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Last week the new employment news was not great. Unemployment jumped from 9.5 to 9.6 percent, the average unemployed American hasn’t had a job for over 27 weeks and the dreaded “double-dip” recession might be upon us.

Last week the new employment news was not great. Unemployment jumped from 9.5 to 9.6 percent, the average unemployed American hasn’t had a job for over 27 weeks and the dreaded “double-dip” recession might be upon us.

Of course in the midst of this financial malaise political leaders and pundits are trying to find the culprit. Why is it that we’re still stuck in the mud when it comes to the economy? Who isn’t pulling their weight? While Bush, Obama and Goldman Sachs are some of the biggest culprits, I nominate one of the newest antagonists to our nation’s economic growth: The national Tea Party Movement.

First, let’s deal with the non-subjective facts. This is the longest recession in American history that was not associated with the Great Depression. As far as most economists are concerned, the recession officially began in 2007 but for normal people it really began sometime in mid-2005. A recession is when the economy begins slowing down, and many in the Midwest and northeastern parts of the country started to feel that slowdown pretty soon after Bush was re-elected. It took another few years before the housing crisis and Wall Street started to hit hotspots like Phoenix, Atlanta and Austin, Texas. As far as I’m concerned once people started having to calculate the cost of groceries versus the cost of gas they’d spent to drive to the store we were in a recession.

Much of American economic growth is about attitude: When people are optimistic, they spend money and the economy improves, when they are worried they spend less and the economy tanks. Even when your personal financial situation is good if you see nothing but screaming angry people on the air, it makes people hesitant to spend. So Tea Party members with their constant whining about health care, the president’s faith and the fact that he’s Black have so dominated the press and made public discourse so toxic that they’re bumming out the rest of the nation and further slowing the economy.

It’s like when you finally think you’re getting out of a traffic jam only to see the progress is being held up by two guys arguing in the middle of the street holding up traffic. That’s what the Tea Party is doing, holding up economic traffic by monopolizing public discourse on non-essential issues and depressing the public.

And let’s be clear, the Tea Partiers are not your average Americans speaking out for the common man. CBS, New York Times and Gallup polls of their demographics have shown that they are better off than your average American yet are more pessimistic about the future. The Tea Party movement is composed primarily of white men with college educations over the age of 45. Further, they are more likely than your average American to report their personal financial situation to be “good or great” AND have salaried jobs. These are the same folks who went out and bought SUVs when Bush asked them to stimulate the economy, and spent their tax refund checks on new dining room sets, but now they’re hoarding cash, buying up gold from Glenn Beck and pulling out of the economy right and left because they can’t stand the president.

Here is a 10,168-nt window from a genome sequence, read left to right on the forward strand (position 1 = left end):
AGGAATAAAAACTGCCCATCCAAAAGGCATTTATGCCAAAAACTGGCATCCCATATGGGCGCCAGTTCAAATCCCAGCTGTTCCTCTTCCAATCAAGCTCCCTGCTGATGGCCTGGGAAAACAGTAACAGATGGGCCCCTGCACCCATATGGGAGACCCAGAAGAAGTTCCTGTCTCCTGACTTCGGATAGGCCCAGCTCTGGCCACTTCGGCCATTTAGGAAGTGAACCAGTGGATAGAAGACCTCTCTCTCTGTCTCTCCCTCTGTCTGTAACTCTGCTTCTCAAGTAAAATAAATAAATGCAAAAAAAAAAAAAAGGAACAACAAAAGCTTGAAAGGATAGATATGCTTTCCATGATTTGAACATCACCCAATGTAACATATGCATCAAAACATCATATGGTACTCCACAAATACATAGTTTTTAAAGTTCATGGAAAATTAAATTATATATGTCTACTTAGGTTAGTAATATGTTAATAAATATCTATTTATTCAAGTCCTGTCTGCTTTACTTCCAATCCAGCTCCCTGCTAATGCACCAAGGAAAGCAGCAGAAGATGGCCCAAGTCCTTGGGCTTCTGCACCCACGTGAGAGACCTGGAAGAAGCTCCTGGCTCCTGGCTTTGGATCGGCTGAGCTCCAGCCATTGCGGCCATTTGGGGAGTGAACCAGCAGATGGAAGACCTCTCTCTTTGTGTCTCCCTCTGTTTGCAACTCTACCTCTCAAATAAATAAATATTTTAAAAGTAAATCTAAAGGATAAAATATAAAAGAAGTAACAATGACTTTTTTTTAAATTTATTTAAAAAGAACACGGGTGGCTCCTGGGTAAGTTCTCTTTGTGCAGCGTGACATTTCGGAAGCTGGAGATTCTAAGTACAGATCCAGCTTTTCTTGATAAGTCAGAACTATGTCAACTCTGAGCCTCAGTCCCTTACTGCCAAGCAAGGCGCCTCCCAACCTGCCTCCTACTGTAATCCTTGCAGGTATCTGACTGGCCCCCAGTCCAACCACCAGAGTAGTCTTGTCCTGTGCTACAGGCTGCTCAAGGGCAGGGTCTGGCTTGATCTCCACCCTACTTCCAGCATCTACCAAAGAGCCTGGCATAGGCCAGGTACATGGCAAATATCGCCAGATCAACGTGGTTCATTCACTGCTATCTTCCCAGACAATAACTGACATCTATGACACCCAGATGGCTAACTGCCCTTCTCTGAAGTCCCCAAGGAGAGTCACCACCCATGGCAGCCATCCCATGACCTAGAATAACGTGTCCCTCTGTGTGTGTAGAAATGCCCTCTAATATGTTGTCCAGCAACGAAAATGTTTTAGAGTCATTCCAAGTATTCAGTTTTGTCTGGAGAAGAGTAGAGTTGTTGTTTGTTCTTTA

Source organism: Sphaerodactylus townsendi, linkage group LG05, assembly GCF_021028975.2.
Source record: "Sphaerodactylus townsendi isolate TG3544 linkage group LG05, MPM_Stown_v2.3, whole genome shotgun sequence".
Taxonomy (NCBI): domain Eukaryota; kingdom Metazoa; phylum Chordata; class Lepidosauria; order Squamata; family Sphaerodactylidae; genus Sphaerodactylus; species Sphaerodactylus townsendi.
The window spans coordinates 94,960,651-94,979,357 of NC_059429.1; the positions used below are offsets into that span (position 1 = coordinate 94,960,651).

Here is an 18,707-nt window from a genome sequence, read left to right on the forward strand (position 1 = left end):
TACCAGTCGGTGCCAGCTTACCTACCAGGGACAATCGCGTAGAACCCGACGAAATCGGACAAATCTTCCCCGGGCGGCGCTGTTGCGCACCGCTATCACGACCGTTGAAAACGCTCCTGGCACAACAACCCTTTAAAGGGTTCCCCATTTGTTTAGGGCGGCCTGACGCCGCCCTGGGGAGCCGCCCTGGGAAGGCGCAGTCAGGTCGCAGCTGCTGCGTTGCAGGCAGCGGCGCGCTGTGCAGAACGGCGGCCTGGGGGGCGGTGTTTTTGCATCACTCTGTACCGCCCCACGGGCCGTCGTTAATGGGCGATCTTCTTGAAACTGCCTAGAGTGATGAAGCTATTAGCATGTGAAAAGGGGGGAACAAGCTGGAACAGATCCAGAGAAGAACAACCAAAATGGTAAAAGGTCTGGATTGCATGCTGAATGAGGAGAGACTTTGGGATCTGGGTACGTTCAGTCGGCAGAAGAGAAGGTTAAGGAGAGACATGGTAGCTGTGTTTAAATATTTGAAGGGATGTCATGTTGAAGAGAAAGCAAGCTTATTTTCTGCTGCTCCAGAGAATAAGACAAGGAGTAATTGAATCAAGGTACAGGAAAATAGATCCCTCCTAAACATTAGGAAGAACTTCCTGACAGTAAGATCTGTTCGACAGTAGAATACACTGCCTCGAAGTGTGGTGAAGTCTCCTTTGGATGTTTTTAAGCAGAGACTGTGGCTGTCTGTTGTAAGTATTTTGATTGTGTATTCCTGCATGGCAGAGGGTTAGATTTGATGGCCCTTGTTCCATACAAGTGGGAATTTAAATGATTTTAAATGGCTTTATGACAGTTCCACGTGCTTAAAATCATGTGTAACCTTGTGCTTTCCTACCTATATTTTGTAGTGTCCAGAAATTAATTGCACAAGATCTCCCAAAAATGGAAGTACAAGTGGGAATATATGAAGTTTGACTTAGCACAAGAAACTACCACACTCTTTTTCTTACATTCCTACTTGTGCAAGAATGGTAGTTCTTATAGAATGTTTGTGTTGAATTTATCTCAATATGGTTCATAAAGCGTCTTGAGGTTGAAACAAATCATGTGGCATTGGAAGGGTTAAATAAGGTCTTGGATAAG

And the rest of Americans reeling from the real recession are getting gun shy about spending, having seen these people rant and rave for the last 18 months.

When you consider that those who are active in the Tea Party movement are about 4 percent of the U.S. population that is a fairly significant number of people to have refusing to participate in the economy. No one is happy about this recession, and many in public office are doing whatever they can to get the nation back on its feet.

However we’ll never get there as a nation if those of us who are relatively better off spend our time complaining and tuning out rather than getting involved and spending and engaging. One has to wonder what would’ve happened if everyone who went to Glenn Beck’s Tea Party event in Washington D.C. had taken all the money they spent flying or driving to D.C. and instead took their families out to dinner at a local restaurant or spent the day at the mall. It’s in all of our power to help dig this economy out of the doldrums, and it’s high time for the Tea Partiers to stop their whining and pick up a shovel like the rest of us.

Jason Johnson is an associate professor of political science and communications at Hiram College in Ohio, where he teaches courses in campaigns and elections, pop culture and the politics of sports.

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